Arkansas Governor Spews Reefer Madness to Stop Medical Marijuana
Governor Asa Hutchinson must still be brainwashed from his days with the DEA.
Published on September 14, 2016

Arkansas Governor Asa Hutchinson, apparently still brainwashed from his days with the Drug Enforcement Administration, has been out in the public spewing hard core devotions of reefer madness in an attempt to persuade the voters to completely disregard two medical marijuana initiatives when they head to the polls later this fall.

Standing alongside a panel of supposed medical professionals earlier this week at the State Capitol, Governor Hutchinson told reporters that he was not in favor of the medical marijuana ballot measures that are set to go before the voting public in November because none one of them comes with the same federal safeguards that leads to effective medicine.

“We all want those who are ill or suffering to have the right kind of medicine, but there is a reason we have an [Food and Drug Administration] approval process for new medicines,” Hutchinson said in a statement. “We don’t vote on cancer cures, and we should not set a new pattern for determining what is good medicine at the ballot box.”

Mimicking some of the recent comments from his Attorney General Greg Bledsoe, Hutchinson said he does not believe it is necessary to establish a statewide medical marijuana program when the federal government has already provided seriously ill patients with a pharmaceutical version of the herb called Marinol.

However, supporters from Arkansans for Compassionate Care, one of the groups hoping to legalize medical marijuana this year, argue that Marinol has never been widely respected by most patients because it is an expensive synthetic drug.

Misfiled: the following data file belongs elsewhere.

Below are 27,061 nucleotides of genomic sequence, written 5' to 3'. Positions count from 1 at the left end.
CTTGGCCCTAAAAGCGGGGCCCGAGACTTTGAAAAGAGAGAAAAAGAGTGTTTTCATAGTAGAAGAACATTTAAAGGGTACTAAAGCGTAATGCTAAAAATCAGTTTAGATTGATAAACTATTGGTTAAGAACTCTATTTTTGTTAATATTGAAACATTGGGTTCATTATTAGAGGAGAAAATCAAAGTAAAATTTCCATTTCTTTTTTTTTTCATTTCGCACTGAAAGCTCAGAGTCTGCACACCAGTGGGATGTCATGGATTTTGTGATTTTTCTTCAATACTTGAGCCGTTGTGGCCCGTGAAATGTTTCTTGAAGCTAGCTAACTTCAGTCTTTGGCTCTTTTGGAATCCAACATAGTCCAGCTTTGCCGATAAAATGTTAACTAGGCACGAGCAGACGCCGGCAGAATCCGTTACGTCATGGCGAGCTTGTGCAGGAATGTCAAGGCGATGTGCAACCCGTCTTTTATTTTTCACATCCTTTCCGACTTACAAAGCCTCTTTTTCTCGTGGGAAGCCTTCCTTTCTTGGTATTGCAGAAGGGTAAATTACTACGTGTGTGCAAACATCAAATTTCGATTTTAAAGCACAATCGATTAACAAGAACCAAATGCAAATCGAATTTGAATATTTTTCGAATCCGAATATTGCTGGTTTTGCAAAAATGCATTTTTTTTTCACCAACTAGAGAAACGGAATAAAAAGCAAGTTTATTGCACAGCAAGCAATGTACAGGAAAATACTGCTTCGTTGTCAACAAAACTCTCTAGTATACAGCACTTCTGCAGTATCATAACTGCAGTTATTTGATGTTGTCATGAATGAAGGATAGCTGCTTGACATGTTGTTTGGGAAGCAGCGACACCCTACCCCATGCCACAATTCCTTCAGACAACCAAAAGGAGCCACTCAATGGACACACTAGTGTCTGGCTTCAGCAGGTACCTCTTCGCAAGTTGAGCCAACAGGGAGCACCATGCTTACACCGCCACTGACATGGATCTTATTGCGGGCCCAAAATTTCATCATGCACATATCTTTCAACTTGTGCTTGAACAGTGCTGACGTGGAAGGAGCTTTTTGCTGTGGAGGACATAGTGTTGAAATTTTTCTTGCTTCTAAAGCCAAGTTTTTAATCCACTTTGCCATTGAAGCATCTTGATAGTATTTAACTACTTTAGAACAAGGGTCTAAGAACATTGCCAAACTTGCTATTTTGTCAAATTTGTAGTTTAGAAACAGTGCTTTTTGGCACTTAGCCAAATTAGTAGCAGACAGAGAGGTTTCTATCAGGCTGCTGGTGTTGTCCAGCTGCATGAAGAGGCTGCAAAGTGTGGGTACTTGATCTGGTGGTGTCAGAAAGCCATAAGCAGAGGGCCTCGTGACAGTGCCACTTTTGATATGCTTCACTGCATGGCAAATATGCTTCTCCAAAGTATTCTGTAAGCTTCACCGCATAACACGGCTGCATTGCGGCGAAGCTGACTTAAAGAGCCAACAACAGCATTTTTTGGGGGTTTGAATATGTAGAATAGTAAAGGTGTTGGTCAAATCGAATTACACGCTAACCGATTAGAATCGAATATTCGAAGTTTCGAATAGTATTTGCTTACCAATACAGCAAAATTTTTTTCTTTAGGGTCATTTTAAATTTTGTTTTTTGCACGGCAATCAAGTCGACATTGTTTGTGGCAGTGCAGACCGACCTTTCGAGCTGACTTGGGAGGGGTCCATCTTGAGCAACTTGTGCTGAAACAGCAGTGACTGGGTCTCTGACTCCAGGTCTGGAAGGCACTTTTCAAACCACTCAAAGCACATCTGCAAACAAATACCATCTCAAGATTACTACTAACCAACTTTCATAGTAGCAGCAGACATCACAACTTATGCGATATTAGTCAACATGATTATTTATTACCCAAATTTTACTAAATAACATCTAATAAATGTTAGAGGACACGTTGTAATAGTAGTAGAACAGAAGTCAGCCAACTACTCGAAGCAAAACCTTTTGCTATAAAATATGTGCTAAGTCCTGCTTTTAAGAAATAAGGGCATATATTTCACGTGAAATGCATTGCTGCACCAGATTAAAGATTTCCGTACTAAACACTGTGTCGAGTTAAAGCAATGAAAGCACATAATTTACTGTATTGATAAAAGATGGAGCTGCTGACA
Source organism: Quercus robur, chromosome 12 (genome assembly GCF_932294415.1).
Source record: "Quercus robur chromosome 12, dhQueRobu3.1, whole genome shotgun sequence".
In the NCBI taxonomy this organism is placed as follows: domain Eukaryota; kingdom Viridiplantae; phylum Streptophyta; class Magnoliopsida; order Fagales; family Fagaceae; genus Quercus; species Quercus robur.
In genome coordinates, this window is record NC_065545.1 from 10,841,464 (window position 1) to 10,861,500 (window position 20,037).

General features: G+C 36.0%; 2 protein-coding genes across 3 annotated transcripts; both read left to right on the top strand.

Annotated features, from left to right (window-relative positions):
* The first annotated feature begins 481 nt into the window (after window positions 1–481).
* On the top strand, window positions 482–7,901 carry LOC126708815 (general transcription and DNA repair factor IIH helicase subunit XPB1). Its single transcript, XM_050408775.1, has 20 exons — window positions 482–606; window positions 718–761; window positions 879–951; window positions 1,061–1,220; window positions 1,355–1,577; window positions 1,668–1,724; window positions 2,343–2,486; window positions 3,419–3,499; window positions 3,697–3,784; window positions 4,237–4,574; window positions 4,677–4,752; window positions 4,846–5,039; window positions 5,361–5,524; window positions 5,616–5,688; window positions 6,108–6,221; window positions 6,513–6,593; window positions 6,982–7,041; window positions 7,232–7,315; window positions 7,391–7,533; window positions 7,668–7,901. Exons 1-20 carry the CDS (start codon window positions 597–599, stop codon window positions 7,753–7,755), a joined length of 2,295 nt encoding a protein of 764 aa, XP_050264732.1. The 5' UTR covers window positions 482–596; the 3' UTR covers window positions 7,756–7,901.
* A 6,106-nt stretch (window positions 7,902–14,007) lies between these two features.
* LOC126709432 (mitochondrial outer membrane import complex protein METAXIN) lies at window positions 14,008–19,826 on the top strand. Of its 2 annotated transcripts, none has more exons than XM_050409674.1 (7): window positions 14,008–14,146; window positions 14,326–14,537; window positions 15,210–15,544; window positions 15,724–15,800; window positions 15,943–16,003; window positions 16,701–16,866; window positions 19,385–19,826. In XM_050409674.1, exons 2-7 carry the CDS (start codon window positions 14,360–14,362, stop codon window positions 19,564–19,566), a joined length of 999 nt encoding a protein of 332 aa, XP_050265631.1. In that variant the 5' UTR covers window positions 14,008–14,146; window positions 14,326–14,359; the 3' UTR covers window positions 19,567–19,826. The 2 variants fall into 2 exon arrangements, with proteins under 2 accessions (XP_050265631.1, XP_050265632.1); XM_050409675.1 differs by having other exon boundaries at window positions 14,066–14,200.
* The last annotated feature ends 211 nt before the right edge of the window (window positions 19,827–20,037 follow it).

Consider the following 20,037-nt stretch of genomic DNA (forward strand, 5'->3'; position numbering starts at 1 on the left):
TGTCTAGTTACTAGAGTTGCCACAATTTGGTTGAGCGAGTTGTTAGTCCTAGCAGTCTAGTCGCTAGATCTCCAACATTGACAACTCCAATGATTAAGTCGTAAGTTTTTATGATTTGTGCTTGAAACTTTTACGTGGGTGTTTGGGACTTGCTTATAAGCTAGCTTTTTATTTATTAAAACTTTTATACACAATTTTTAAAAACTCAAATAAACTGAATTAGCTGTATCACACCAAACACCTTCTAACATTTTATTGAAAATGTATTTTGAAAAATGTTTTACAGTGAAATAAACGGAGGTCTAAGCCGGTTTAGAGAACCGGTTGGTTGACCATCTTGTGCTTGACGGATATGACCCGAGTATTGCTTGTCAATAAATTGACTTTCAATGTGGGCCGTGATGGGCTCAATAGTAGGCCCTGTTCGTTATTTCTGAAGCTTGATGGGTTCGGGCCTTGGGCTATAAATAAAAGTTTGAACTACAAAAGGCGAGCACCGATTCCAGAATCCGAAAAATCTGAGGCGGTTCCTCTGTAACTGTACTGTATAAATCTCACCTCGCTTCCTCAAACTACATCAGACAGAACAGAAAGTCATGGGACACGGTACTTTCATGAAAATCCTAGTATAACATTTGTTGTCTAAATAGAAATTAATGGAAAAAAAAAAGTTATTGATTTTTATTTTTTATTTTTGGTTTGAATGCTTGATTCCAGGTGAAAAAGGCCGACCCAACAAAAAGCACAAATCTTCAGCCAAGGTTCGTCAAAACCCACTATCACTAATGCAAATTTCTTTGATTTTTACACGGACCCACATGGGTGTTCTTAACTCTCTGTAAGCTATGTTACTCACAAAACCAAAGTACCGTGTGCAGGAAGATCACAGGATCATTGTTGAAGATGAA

Much of the reason marijuana is credited for being an effective treatment is largely due to the entourage effect – a process of many different compounds working in unison to provide the desired result. However, Marinol consists of only the psychoactive ingredient known as THC.

Nevertheless, Hutchinson believes voters should simply wait for the federal government to reschedule cannabis rather than support the initiatives that will go before them in the upcoming election.

“It’s reprehensible that the Governor would tell seriously ill patients in Arkansas to wait for the federal government to reschedule cannabis,” Ryan Denham, Deputy Director Arkansans for Compassionate Care, told MERRY JANE.

“This could take years,” he continued. “Sick and dying Arkansans have waited long enough. These patients and their families need relief now—just like similar patients have in 25 others states and the District of Columbia. Luckily, voters will have the choice to vote for Issue 7 this November.”

The Arkansas Medical Marijuana Amendment (AMMA), which is fronted by Little Rock attorney David Couch, and the Arkansas Medical Cannabis Act (AMCA), a movement supported by Arkansans for Compassionate Care, will face off in the polls later this fall. As long as the issue of two competing proposals does not confuse the voters and sabotage them both, there is a distinct possibility that Arkansas will pass a medical marijuana law in the coming months.

A 2015 poll from the University of Arkansas found 68 percent of the residents would support the legalization of cannabis for medicinal use.  Arkansas is one of nine states to vote on marijuana this November.

Click here for a state-by-state breakdown on marijuana ballot initiatives.

Mike Adams
Mike Adams is a contributing writer for MERRY JANE. He also writes for High Times Magazine and Cannabis Now. You can follow him on Twitter @adamssoup and on
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